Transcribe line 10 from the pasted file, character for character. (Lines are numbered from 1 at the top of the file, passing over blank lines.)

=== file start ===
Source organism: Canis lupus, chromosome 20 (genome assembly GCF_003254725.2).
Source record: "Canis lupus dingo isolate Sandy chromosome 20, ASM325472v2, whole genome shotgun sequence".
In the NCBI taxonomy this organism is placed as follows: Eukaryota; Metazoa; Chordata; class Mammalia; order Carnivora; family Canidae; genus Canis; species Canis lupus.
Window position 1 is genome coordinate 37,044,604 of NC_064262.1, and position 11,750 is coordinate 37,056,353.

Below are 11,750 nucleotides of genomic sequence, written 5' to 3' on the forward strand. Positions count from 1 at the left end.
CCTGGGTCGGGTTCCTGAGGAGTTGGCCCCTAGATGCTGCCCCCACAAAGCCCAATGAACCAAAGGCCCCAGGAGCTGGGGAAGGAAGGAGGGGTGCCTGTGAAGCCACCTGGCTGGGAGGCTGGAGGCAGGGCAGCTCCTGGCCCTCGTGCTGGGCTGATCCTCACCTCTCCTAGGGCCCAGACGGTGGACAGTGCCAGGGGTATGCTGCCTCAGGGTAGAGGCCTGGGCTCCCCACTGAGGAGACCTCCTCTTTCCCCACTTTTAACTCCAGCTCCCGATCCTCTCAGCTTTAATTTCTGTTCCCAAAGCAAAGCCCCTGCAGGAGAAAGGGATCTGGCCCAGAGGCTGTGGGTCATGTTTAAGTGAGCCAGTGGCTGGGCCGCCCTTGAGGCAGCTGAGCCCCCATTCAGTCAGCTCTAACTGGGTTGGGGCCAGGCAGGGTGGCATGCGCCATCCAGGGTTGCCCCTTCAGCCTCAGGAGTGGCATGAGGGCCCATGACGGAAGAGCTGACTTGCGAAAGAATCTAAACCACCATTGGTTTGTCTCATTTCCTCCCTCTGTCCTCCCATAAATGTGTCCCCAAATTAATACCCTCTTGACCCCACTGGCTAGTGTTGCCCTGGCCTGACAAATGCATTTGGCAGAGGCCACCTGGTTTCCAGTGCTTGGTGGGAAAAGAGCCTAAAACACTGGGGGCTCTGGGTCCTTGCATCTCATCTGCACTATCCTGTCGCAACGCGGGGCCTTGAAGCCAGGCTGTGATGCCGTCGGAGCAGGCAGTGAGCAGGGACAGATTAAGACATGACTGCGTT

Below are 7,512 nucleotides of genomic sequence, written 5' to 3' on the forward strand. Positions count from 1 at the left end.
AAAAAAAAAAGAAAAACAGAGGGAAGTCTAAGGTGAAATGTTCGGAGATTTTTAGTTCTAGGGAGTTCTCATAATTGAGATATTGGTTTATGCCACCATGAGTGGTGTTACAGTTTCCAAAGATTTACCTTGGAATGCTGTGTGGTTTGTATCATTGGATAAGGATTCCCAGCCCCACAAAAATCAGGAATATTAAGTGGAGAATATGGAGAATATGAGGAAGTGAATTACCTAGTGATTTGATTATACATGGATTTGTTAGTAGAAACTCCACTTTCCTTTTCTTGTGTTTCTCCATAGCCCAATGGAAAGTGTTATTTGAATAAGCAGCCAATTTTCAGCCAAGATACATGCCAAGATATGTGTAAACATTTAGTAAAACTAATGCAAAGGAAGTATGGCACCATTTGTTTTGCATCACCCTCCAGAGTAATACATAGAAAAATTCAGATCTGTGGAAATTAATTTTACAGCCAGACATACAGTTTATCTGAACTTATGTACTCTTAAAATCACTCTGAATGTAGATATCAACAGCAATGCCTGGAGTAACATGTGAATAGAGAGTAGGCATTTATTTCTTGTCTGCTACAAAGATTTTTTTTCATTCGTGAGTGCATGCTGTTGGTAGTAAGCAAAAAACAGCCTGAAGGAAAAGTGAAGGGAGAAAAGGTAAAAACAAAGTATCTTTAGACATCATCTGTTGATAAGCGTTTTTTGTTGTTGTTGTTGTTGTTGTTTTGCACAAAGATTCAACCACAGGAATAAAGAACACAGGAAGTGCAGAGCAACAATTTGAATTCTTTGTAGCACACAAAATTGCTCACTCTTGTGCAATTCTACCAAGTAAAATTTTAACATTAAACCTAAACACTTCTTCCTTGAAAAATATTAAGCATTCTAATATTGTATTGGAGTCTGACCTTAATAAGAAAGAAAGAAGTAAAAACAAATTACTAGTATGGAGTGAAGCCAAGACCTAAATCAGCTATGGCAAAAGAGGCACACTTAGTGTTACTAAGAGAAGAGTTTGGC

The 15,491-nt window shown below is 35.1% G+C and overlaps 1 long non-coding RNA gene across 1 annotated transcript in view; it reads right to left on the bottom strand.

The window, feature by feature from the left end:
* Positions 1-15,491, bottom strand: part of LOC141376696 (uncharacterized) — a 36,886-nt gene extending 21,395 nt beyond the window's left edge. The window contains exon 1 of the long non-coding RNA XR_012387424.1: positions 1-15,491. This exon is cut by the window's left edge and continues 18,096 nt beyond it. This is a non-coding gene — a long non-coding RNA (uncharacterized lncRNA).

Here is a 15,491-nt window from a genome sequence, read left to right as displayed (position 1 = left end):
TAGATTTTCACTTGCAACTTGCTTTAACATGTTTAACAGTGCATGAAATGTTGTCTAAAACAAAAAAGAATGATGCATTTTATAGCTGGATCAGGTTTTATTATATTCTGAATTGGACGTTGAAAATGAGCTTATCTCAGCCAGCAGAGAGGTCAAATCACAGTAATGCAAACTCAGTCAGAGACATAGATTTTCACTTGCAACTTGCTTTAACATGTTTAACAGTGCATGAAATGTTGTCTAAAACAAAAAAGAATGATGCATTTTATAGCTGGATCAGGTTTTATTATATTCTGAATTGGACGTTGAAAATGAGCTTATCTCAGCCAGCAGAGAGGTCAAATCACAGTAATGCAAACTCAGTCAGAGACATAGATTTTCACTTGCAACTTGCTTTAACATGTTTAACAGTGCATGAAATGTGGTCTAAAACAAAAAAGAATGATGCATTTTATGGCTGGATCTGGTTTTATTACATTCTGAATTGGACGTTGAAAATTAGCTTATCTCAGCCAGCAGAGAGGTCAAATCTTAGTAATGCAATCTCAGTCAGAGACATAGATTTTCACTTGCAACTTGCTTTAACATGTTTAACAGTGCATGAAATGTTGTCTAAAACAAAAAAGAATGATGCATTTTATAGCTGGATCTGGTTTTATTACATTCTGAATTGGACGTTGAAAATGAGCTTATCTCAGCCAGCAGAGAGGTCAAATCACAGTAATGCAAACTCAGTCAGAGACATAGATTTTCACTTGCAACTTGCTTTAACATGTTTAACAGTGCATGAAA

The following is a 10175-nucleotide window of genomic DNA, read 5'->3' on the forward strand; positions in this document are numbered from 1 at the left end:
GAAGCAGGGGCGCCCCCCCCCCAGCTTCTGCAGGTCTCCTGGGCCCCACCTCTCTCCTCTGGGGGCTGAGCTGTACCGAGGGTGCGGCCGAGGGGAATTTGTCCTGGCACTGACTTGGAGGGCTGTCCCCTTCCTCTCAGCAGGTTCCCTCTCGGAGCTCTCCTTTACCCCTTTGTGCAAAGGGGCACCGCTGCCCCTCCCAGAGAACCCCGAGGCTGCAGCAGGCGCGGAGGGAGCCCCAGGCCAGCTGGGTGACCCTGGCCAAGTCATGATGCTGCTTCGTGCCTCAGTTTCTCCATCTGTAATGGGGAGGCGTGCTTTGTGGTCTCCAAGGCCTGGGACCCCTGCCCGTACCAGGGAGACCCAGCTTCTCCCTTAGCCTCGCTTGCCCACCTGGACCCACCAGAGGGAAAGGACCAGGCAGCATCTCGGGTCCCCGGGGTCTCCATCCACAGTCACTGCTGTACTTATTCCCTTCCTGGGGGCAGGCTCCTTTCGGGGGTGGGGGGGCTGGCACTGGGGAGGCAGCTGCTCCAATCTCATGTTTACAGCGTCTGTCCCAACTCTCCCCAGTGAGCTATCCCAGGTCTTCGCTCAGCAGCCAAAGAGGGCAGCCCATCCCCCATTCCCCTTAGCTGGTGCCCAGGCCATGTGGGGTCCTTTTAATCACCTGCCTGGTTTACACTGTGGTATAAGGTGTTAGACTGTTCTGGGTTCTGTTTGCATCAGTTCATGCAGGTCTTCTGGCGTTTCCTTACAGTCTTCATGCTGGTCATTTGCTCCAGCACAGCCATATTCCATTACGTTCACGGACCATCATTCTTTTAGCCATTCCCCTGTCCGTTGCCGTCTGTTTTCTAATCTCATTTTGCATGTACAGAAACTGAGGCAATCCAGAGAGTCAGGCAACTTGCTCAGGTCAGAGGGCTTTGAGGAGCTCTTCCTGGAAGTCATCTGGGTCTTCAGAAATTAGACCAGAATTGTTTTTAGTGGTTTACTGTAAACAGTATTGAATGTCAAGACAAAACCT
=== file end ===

The window, feature by feature from the left end: